The confusion and disarray in Washington’s policy making was starkly revealed last week as some Democrats and housing experts called on the government to continue backing jumbo mortgages, saying that the market is too weak to handle a drop in the size of loan guarantees. From the WSJ:
If Congress doesn’t act, the maximum size of loans that can be guaranteed by Fannie Mae, Freddie Mac and the Federal Housing Administration will drop Oct 1. The new limits vary by location, but will drop to $625,500 in expensive markets such as New York, Los Angeles and Washington from the current $729,750.Many Democrats, mainly from pricey coastal housing markets, and real-estate lobbying groups want the change to be blocked. But they have failed to gain traction so far. Only a handful of Republicans support maintaining the current levels. Many Republicans see allowing the limits to drop as a way to reduce the U.S. mortgage market’s dependence on government support.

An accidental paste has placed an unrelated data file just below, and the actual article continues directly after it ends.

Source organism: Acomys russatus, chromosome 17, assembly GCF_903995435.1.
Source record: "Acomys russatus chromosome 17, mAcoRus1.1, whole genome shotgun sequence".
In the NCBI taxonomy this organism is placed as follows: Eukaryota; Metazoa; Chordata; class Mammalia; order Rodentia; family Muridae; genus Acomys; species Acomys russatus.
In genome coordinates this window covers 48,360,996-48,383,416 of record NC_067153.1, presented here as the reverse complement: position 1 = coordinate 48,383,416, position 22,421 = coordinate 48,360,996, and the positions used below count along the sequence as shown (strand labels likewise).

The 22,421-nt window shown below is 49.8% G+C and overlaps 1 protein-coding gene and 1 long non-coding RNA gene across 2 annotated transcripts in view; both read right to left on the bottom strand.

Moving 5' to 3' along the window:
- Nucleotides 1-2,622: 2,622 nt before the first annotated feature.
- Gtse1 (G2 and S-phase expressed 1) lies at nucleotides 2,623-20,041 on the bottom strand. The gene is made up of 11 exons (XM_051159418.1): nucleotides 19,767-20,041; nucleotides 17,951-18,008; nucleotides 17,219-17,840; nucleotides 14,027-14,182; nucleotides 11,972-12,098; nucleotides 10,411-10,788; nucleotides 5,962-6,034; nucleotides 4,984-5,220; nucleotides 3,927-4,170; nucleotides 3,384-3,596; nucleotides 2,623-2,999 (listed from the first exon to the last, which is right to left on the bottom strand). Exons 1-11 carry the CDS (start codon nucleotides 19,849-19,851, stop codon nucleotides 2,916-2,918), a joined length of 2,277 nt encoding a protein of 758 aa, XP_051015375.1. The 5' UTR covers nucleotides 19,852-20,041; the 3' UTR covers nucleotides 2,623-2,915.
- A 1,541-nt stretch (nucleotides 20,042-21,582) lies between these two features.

Two things in particular about this hare-brained scheme deserve comment. The first, of course, is the sheer stinking incongruity of government-assisted mansion buying. Is there any sane or decent reason why the US government should worry about whether millionaires can have appropriately nice homes? If people in the market for $800,000-plus homes need and “deserve” federal help, we might as well close the country now.But the second point about this proposal is the depth of intellectual bankruptcy that it reveals. If we need to help millionaires buy more stuff like mansions to prevent an economic collapse, why are we talking about raising their taxes? And if the problem with American society is rising inequality and we need to tax millionaires more stringently to even things out, why are we talking about subsidizing their mortgages?The government needs to be reducing its profile in the housing market; the housing bubble and subsequent crash would not have happened without Fannie Mae and Freddie Mac to push the feeding frenzy. Millions of Americans have lost billions in home equity — and the damage has been heaviest among those minority and first-time home-buyer families that Fannie Mae and its Congressional allies claimed they were “helping.” In any case, there is no conceivable reason for the federal government to subsidize the high end of the housing market.